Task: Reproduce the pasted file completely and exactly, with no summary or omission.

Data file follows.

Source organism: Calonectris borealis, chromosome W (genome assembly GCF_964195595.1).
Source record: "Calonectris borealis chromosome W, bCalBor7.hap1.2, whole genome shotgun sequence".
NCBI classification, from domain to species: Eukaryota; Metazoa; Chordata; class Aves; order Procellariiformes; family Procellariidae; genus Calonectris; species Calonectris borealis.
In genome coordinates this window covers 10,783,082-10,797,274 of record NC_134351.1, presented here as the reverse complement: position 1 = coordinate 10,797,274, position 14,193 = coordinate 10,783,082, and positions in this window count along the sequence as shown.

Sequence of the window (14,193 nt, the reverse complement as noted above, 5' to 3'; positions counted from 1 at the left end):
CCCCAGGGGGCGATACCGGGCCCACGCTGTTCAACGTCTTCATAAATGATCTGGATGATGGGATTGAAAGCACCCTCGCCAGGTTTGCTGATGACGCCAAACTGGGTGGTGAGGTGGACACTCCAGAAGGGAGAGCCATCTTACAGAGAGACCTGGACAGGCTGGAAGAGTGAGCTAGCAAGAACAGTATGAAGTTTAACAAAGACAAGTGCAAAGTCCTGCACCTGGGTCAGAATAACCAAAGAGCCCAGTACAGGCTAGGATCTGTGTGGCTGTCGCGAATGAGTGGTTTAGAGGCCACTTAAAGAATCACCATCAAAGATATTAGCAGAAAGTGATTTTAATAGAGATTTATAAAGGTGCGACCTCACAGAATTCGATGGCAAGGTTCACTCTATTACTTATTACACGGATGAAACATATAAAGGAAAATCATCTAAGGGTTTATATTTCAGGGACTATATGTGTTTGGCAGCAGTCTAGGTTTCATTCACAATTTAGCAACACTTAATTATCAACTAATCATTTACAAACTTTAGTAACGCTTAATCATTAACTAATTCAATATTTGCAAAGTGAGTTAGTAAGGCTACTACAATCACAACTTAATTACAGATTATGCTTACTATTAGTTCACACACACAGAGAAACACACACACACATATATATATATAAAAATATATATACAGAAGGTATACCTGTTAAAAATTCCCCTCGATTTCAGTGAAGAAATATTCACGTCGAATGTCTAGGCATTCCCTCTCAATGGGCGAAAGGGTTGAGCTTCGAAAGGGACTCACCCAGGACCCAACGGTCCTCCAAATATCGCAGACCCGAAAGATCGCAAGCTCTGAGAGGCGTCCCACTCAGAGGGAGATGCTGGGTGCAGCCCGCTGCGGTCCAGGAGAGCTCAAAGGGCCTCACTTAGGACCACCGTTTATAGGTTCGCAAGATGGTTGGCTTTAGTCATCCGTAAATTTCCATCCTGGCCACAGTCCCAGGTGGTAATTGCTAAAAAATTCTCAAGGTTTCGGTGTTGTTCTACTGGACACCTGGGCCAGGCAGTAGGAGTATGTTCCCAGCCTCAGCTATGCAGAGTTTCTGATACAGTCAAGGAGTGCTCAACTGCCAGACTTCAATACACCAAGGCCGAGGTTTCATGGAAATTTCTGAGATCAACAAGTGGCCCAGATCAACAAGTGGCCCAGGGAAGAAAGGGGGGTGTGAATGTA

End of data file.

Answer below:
Source organism: Calonectris borealis, chromosome W (genome assembly GCF_964195595.1).
Source record: "Calonectris borealis chromosome W, bCalBor7.hap1.2, whole genome shotgun sequence".
NCBI classification, from domain to species: Eukaryota; Metazoa; Chordata; class Aves; order Procellariiformes; family Procellariidae; genus Calonectris; species Calonectris borealis.
In genome coordinates this window covers 10,783,082-10,797,274 of record NC_134351.1, presented here as the reverse complement: position 1 = coordinate 10,797,274, position 14,193 = coordinate 10,783,082, and positions in this window count along the sequence as shown.

Sequence of the window (14,193 nt, the reverse complement as noted above, 5' to 3'; positions counted from 1 at the left end):
CCCCAGGGGGCGATACCGGGCCCACGCTGTTCAACGTCTTCATAAATGATCTGGATGATGGGATTGAAAGCACCCTCGCCAGGTTTGCTGATGACGCCAAACTGGGTGGTGAGGTGGACACTCCAGAAGGGAGAGCCATCTTACAGAGAGACCTGGACAGGCTGGAAGAGTGAGCTAGCAAGAACAGTATGAAGTTTAACAAAGACAAGTGCAAAGTCCTGCACCTGGGTCAGAATAACCAAAGAGCCCAGTACAGGCTAGGATCTGTGTGGCTGTCGCGAATGAGTGGTTTAGAGGCCACTTAAAGAATCACCATCAAAGATATTAGCAGAAAGTGATTTTAATAGAGATTTATAAAGGTGCGACCTCACAGAATTCGATGGCAAGGTTCACTCTATTACTTATTACACGGATGAAACATATAAAGGAAAATCATCTAAGGGTTTATATTTCAGGGACTATATGTGTTTGGCAGCAGTCTAGGTTTCATTCACAATTTAGCAACACTTAATTATCAACTAATCATTTACAAACTTTAGTAACGCTTAATCATTAACTAATTCAATATTTGCAAAGTGAGTTAGTAAGGCTACTACAATCACAACTTAATTACAGATTATGCTTACTATTAGTTCACACACACAGAGAAACACACACACACATATATATATATAAAAATATATATACAGAAGGTATACCTGTTAAAAATTCCCCTCGATTTCAGTGAAGAAATATTCACGTCGAATGTCTAGGCATTCCCTCTCAATGGGCGAAAGGGTTGAGCTTCGAAAGGGACTCACCCAGGACCCAACGGTCCTCCAAATATCGCAGACCCGAAAGATCGCAAGCTCTGAGAGGCGTCCCACTCAGAGGGAGATGCTGGGTGCAGCCCGCTGCGGTCCAGGAGAGCTCAAAGGGCCTCACTTAGGACCACCGTTTATAGGTTCGCAAGATGGTTGGCTTTAGTCATCCGTAAATTTCCATCCTGGCCACAGTCCCAGGTGGTAATTGCTAAAAAATTCTCAAGGTTTCGGTGTTGTTCTACTGGACACCTGGGCCAGGCAGTAGGAGTATGTTCCCAGCCTCAGCTATGCAGAGTTTCTGATACAGTCAAGGAGTGCTCAACTGCCAGACTTCAATACACCAAGGCCGAGGTTTCATGGAAATTTCTGAGATCAACAAGTGGCCCAGATCAACAAGTGGCCCAGGGAAGAAAGGGGGGTGTGAATGTA